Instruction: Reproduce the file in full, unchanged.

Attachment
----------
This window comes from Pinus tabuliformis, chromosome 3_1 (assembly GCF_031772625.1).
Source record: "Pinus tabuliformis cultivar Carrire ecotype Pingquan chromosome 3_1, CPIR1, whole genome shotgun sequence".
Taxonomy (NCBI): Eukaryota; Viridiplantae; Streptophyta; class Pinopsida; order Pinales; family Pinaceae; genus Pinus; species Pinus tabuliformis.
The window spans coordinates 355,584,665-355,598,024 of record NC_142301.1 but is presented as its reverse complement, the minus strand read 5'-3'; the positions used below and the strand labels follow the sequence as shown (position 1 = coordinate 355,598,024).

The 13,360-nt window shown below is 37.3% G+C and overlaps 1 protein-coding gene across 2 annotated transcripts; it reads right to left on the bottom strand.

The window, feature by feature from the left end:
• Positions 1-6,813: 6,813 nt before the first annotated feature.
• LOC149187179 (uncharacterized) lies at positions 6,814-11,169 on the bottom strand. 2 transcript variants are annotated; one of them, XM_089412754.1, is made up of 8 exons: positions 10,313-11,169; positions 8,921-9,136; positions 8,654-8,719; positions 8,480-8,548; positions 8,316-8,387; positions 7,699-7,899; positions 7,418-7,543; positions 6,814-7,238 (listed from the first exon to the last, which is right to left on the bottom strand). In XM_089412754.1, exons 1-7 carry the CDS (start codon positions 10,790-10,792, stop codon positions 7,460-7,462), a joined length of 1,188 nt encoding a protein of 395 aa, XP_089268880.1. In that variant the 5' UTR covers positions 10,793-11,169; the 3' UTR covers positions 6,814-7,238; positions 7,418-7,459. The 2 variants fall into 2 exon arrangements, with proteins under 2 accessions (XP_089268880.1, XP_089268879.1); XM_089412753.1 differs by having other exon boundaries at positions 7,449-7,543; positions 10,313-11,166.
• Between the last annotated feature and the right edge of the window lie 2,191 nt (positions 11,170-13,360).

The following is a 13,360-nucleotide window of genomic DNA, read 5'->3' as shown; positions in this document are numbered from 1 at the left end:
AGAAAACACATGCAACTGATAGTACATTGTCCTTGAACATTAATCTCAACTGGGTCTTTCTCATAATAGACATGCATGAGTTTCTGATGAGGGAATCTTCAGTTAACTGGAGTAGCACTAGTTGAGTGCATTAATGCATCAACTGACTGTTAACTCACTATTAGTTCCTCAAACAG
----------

This window comes from Pinus tabuliformis, chromosome 3_1 (assembly GCF_031772625.1).
Source record: "Pinus tabuliformis cultivar Carrire ecotype Pingquan chromosome 3_1, CPIR1, whole genome shotgun sequence".
Taxonomy (NCBI): Eukaryota; Viridiplantae; Streptophyta; class Pinopsida; order Pinales; family Pinaceae; genus Pinus; species Pinus tabuliformis.
The window spans coordinates 355,584,665-355,598,024 of record NC_142301.1 but is presented as its reverse complement, the minus strand read 5'-3'; the positions used below and the strand labels follow the sequence as shown (position 1 = coordinate 355,598,024).

The 13,360-nt window shown below is 37.3% G+C and overlaps 1 protein-coding gene across 2 annotated transcripts; it reads right to left on the bottom strand.

The window, feature by feature from the left end:
• Positions 1-6,813: 6,813 nt before the first annotated feature.
• LOC149187179 (uncharacterized) lies at positions 6,814-11,169 on the bottom strand. 2 transcript variants are annotated; one of them, XM_089412754.1, is made up of 8 exons: positions 10,313-11,169; positions 8,921-9,136; positions 8,654-8,719; positions 8,480-8,548; positions 8,316-8,387; positions 7,699-7,899; positions 7,418-7,543; positions 6,814-7,238 (listed from the first exon to the last, which is right to left on the bottom strand). In XM_089412754.1, exons 1-7 carry the CDS (start codon positions 10,790-10,792, stop codon positions 7,460-7,462), a joined length of 1,188 nt encoding a protein of 395 aa, XP_089268880.1. In that variant the 5' UTR covers positions 10,793-11,169; the 3' UTR covers positions 6,814-7,238; positions 7,418-7,459. The 2 variants fall into 2 exon arrangements, with proteins under 2 accessions (XP_089268880.1, XP_089268879.1); XM_089412753.1 differs by having other exon boundaries at positions 7,449-7,543; positions 10,313-11,166.
• Between the last annotated feature and the right edge of the window lie 2,191 nt (positions 11,170-13,360).

The following is a 13,360-nucleotide window of genomic DNA, read 5'->3' as shown; positions in this document are numbered from 1 at the left end:
AGAAAACACATGCAACTGATAGTACATTGTCCTTGAACATTAATCTCAACTGGGTCTTTCTCATAATAGACATGCATGAGTTTCTGATGAGGGAATCTTCAGTTAACTGGAGTAGCACTAGTTGAGTGCATTAATGCATCAACTGACTGTTAACTCACTATTAGTTCCTCAAACAG